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Ukraine Crisis Highlights Varied Humanitarian Response

June 15, 2022

SU News

Lamis Abdelaaty’s research explores how discrimination toward vulnerable people fleeing conflict can have a damaging impact.

Lamis Abdelaaty

Lamis Abdelaaty


Russian President Vladimir Putin’s offensive into the sovereign nation of Ukraine generated a widespread humanitarian crisis.  

By early April, roughly 4.2 million Ukrainians had fled their homeland. The leaders of neighboring European countries Bulgaria, Poland, Romania, Hungary and Moldova have opened their borders to these refugees seeking safety from the Russian troops.  

While these European leaders have demonstrated generosity and kindness in welcoming displaced Ukrainians, the attitude toward them is vastly different than recent instances of migrants and refugees fleeing countries in the Middle East and Africa—and in particular Syrians who fled in 2015, according to Lamis Abdelaaty, associate professor of political science in the Maxwell School.  

“Even though the crisis in Ukraine has captured the world’s attention and evoked sympathy, some of the images we’re seeing are almost identical to those coming out of the Syrian crisis,” she says. “The images showing the devastation in the urban areas of Ukraine are the same as those from the aerial bombardment in Syria. Women and children on the run, terrified, carrying what they can and leaving everything else behind and saying goodbye to family members. So why has the Ukraine crisis generated such an outpouring of support while others have not?”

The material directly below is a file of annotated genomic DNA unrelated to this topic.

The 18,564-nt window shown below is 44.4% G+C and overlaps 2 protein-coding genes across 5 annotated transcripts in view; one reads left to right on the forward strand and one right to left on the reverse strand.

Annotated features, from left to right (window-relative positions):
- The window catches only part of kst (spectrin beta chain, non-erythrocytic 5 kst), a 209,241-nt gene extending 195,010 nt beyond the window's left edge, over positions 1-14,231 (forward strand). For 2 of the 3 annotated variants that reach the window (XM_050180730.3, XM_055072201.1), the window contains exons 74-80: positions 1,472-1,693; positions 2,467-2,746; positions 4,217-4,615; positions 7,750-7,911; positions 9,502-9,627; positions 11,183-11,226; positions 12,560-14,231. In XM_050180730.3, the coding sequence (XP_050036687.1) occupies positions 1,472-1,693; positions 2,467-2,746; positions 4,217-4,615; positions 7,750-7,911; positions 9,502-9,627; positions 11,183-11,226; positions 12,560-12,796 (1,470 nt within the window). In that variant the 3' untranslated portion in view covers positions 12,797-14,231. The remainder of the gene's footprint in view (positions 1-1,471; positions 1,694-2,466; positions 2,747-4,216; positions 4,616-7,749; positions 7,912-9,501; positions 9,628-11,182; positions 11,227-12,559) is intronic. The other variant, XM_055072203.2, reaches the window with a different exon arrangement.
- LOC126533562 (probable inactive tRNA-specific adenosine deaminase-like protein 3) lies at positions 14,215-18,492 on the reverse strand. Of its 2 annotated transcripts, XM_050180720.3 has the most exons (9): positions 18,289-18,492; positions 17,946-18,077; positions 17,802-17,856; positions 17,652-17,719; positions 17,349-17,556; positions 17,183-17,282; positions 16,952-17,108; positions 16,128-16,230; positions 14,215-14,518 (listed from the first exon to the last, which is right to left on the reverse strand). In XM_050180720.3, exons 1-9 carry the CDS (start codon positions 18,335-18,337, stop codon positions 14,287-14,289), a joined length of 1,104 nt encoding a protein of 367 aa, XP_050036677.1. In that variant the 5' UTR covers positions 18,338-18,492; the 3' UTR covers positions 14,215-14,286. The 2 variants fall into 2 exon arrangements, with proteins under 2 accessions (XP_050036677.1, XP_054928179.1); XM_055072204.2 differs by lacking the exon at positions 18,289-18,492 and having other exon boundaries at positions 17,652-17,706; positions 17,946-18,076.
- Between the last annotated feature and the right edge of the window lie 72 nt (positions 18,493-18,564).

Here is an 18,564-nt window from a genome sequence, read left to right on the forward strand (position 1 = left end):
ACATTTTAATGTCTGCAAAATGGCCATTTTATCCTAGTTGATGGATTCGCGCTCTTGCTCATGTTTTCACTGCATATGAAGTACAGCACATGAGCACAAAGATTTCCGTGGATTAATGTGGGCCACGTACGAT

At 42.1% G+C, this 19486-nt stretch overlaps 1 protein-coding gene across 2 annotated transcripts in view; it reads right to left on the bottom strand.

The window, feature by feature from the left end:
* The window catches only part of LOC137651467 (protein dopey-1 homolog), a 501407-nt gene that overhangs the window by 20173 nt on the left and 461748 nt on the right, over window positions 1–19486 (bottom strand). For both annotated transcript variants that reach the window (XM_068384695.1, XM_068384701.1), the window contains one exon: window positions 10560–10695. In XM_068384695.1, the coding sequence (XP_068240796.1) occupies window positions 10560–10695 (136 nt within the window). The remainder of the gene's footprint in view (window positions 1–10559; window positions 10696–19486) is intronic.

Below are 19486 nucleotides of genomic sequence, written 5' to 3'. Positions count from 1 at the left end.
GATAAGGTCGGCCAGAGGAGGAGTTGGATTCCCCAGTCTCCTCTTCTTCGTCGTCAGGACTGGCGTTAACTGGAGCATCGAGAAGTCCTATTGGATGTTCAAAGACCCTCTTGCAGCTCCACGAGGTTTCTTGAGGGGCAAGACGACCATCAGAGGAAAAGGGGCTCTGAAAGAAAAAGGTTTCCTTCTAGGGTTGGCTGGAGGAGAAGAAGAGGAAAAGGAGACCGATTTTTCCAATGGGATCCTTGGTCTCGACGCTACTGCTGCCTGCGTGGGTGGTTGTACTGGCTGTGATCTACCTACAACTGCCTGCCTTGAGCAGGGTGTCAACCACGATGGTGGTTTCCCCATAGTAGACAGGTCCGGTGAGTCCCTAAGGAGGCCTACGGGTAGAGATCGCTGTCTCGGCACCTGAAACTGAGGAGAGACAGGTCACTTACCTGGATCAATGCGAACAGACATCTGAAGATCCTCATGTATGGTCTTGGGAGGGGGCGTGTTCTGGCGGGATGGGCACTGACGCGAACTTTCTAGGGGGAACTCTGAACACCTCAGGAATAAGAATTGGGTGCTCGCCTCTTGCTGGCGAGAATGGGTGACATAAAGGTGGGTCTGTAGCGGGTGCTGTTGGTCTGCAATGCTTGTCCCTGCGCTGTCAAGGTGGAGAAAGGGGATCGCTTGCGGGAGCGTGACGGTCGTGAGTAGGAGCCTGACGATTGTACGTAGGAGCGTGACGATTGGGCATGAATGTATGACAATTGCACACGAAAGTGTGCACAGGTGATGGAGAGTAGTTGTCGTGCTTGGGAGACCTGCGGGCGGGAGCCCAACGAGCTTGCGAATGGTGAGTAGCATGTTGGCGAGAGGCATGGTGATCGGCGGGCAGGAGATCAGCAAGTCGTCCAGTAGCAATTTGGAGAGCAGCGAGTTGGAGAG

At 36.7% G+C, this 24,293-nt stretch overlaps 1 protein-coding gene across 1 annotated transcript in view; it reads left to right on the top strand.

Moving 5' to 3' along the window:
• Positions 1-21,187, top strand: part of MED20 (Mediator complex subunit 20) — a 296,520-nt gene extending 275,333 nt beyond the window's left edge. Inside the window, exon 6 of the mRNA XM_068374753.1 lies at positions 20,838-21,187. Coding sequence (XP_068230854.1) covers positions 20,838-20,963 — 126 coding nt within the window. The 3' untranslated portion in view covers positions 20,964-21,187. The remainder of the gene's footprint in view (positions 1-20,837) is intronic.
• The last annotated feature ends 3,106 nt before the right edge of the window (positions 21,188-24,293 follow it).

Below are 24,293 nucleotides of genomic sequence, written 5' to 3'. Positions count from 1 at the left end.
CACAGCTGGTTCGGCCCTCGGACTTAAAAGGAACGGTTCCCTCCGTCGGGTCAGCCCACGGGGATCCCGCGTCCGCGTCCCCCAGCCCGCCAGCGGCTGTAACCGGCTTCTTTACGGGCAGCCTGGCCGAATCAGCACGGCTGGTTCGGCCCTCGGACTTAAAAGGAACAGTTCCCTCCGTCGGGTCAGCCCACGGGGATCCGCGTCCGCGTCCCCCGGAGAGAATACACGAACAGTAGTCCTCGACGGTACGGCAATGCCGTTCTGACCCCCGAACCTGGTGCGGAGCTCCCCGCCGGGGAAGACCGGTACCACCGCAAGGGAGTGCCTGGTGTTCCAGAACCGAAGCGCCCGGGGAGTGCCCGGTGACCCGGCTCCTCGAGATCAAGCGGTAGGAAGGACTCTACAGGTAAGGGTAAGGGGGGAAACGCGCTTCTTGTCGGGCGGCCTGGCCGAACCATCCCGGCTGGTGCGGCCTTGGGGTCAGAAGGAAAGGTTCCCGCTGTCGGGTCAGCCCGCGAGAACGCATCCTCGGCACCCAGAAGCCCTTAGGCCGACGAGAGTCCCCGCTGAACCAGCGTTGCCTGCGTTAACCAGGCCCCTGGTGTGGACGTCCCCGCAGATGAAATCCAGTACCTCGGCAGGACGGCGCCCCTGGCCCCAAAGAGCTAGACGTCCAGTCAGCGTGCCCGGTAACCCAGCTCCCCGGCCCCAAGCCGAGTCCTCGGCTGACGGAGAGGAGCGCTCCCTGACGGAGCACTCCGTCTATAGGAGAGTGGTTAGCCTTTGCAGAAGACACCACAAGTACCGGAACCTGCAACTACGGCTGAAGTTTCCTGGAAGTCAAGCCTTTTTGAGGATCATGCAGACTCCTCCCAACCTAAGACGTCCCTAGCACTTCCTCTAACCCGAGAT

“The images showing the devastation in the urban areas of Ukraine are the same as those from the aerial bombardment in Syria. ...So why has the Ukraine crisis generated such an outpouring of support while others have not?”

Lamis Abdelaaty

Associate Professor of Political Science

This has been the focus of Abdelaaty’s research, shared in her book, Discrimination and Delegation: Explaining State Responses to Refugees (Oxford University Press, 2021). She shows how discrimination toward those fleeing a dangerous conflict can have damaging impacts, from how they view their self-worth to the services they receive and their ability to cope. Labels used to describe them—refu- gees and migrants—impact how countries respond, including the definitions of who is a refugee and who is a migrant, she says.  

In the case of Ukraine, Abdelaaty says the correct term to use is migrants, since anyone who is fleeing their home due to indiscriminate violence would not qualify for refugee status under the 1951 Refugee Convention outlined by the United Nations. Under the terms of that treaty, a refugee is a person who is persecuted based on their race or religion.  

From the start, Ukrainians were deemed refugees, a stark contrast to 2015, when Abdelaaty says there was much debate over how to refer to those fleeing places such as Syria, Afghanistan and Iraq.  

Abdelaaty hopes the way Ukrainians are being helped can set the standard for future crises.  

“We need to think carefully about why it is we believe some people are more worthy of support, compassion and assistance than others. We don’t need a United Nations treaty to define the limits of our compassion,” says Abdelaaty.  

—By John Boccacino ’20 E.M.P.A. 

Published in the Summer 2022 issue of the Maxwell Perspective


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